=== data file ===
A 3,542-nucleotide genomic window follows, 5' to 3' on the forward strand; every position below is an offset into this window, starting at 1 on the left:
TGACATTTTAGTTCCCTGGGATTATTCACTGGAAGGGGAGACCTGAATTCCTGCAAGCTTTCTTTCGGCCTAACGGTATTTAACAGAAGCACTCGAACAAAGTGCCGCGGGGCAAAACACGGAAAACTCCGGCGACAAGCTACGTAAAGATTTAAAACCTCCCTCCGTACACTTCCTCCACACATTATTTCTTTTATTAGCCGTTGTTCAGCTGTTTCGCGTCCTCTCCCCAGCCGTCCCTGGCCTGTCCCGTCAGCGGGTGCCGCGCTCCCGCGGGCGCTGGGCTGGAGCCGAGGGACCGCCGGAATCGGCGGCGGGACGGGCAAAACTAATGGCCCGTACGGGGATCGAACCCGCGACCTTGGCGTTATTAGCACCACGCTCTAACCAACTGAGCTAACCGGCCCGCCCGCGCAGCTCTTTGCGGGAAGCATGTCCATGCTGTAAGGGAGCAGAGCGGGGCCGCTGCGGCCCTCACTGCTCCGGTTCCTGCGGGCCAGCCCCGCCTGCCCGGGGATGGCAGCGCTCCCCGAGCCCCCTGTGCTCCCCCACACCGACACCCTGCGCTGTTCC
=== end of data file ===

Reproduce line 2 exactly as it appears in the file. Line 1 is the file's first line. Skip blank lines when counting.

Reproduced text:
TGACATTTTAGTTCCCTGGGATTATTCACTGGAAGGGGAGACCTGAATTCCTGCAAGCTTTCTTTCGGCCTAACGGTATTTAACAGAAGCACTCGAACAAAGTGCCGCGGGGCAAAACACGGAAAACTCCGGCGACAAGCTACGTAAAGATTTAAAACCTCCCTCCGTACACTTCCTCCACACATTATTTCTTTTATTAGCCGTTGTTCAGCTGTTTCGCGTCCTCTCCCCAGCCGTCCCTGGCCTGTCCCGTCAGCGGGTGCCGCGCTCCCGCGGGCGCTGGGCTGGAGCCGAGGGACCGCCGGAATCGGCGGCGGGACGGGCAAAACTAATGGCCCGTACGGGGATCGAACCCGCGACCTTGGCGTTATTAGCACCACGCTCTAACCAACTGAGCTAACCGGCCCGCCCGCGCAGCTCTTTGCGGGAAGCATGTCCATGCTGTAAGGGAGCAGAGCGGGGCCGCTGCGGCCCTCACTGCTCCGGTTCCTGCGGGCCAGCCCCGCCTGCCCGGGGATGGCAGCGCTCCCCGAGCCCCCTGTGCTCCCCCACACCGACACCCTGCGCTGTTCC